- Start to identify Sedges and Rushes by NHBS
- Sedges of the British Isles by NHBS or for some basic knowledge:
- NATURESPOT: Grasses, Rushes & Sedges a picture gallery
- Introduction to Sedges by Lizzie Harper
First a little about the entire family and a list of the different genera & species which are native and useful in one form or another to us people.
has 4 native species.
Paper and the wicks of candles have been made of its fiber, and pillows stuffed with the same material.
The leaves were formerly used in treating diarrhea, and the spongy pith of the stem for the removal of tapeworm.
Young stem bases – raw or cooked. Usually cooked and eaten with oil. Root – raw or cooked. The blackish covering should be removed.
Has 3 native species but no known uses.
Scirpus sylvaticus or Wood Club-rush
Schoenoplectus or Club-rushes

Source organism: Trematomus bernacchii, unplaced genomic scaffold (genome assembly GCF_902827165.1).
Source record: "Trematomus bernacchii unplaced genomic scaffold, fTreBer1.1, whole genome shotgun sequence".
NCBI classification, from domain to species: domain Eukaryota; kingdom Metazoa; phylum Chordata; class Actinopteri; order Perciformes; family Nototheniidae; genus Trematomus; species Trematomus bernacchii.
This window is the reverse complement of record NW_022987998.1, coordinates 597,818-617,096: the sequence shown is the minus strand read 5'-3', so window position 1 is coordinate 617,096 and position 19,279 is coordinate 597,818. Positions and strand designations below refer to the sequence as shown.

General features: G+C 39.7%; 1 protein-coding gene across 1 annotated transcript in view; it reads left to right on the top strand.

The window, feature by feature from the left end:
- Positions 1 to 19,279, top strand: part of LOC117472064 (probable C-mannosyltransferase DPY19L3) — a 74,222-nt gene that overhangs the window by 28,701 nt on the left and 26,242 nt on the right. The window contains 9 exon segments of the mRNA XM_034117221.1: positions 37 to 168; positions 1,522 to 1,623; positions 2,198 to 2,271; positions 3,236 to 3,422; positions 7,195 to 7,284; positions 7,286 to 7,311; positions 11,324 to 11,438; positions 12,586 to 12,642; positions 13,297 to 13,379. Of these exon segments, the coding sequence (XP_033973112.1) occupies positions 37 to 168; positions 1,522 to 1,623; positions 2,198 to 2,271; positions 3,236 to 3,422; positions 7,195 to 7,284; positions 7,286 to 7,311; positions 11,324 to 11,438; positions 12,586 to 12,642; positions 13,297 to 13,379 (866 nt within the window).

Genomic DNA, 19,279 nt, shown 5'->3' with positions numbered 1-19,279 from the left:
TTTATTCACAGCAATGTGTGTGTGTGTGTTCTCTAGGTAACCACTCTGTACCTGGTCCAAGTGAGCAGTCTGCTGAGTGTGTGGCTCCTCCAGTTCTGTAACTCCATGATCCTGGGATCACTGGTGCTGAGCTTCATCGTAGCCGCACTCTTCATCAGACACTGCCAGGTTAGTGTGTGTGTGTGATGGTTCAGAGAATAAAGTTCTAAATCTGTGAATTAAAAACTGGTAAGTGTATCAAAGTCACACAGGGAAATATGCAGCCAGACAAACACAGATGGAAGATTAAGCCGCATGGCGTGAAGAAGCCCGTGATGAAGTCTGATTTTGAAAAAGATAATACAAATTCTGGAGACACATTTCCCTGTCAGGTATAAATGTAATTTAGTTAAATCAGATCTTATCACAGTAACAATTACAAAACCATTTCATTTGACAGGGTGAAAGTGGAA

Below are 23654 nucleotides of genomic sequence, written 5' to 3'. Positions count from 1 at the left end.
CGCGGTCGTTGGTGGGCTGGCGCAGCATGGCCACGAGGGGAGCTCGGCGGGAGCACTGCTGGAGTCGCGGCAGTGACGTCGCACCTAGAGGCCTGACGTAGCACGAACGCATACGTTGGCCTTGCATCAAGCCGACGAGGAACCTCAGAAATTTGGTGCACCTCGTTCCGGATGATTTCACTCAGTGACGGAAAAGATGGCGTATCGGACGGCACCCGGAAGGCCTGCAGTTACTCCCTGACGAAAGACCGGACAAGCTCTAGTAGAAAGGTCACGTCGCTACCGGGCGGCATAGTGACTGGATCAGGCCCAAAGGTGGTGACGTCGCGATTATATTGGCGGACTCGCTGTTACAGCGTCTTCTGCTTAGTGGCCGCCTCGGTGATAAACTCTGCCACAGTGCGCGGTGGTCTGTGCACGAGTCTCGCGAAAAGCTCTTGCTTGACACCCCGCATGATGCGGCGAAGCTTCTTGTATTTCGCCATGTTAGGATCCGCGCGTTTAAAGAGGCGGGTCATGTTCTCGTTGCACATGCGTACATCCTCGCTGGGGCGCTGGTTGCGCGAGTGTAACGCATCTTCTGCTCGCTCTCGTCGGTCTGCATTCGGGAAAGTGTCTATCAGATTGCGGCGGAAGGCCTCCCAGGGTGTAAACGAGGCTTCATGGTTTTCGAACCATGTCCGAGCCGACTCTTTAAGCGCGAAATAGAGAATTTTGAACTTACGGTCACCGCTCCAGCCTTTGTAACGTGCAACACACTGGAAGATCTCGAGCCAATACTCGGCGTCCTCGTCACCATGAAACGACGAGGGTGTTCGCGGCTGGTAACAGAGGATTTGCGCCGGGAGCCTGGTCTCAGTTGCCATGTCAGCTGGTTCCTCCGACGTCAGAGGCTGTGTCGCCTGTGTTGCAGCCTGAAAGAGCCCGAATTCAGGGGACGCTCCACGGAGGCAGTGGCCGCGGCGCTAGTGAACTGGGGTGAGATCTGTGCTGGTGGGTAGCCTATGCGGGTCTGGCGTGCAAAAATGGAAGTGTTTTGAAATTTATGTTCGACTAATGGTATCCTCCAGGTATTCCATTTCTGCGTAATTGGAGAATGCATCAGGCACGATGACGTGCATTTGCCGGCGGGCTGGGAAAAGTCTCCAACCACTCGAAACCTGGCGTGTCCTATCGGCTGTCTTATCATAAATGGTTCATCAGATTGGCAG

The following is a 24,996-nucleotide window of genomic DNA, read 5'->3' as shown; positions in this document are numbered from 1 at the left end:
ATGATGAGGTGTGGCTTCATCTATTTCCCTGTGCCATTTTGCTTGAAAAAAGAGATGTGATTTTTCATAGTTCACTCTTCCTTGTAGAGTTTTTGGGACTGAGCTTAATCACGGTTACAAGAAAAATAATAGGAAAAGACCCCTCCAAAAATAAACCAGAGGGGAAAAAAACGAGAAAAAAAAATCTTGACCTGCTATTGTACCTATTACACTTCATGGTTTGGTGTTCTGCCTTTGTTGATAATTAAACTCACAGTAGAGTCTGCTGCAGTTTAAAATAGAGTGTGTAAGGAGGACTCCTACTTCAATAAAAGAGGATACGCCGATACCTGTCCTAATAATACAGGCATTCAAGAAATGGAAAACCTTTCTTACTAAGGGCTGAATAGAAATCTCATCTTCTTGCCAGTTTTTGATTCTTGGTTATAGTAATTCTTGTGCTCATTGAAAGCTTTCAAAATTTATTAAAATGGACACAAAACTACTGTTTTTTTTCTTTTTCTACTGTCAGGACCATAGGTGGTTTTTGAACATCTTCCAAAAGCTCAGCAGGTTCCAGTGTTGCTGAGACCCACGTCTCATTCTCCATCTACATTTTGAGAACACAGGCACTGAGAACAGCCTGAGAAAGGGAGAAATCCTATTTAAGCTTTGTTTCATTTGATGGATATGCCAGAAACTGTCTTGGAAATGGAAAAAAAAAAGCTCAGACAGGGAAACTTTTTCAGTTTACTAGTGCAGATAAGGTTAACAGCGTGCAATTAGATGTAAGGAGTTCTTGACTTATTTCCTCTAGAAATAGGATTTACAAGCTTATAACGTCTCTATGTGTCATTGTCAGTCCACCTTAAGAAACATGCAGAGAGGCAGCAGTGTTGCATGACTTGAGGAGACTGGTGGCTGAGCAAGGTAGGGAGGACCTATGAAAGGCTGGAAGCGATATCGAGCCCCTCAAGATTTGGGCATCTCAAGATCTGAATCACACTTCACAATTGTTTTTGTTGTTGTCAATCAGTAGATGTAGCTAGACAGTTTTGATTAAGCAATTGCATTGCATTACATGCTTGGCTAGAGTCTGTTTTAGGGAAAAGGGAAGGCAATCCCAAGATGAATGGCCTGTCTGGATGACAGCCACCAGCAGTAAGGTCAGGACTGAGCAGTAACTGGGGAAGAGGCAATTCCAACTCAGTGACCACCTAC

has 4 native species which are all useful:
This is the plant we harvested this morning and are growing abundantly in the canals near Walsall!
The stems are used in weaving and basket making. They are used to make good quality mats for use on the floor, for sleeping on and for making temporary partitions.
The roots are astringent and diuretic. They were formerly employed medicinally but have fallen into disuse. This plant is a traditional medicine for cancer.
Root – raw or cooked. Rich in starch, it can be dried and ground into a powder or made into a syrup. The buds at the end of the rhizomes are crisp and sweet, making excellent eating raw. Young shoots – raw or cooked. Used in spring. Seed – ground up into a powder and mixed with flour for use in making cakes etc. The seed is small and rather fiddly to harvest and utilize. Base of mature stems – raw or cooked. Somewhat tough. Pollen – raw or cooked. Rich in pollen, it is mixed with flour and used in making cakes etc.
The new shoots and young roots may be eaten raw or cooked. The older roots can be made into flour.
The root is astringent and diuretic. The stem pith is haemostatic. A poultice of the stem pith has been placed under a dressing in order to stop wounds bleeding.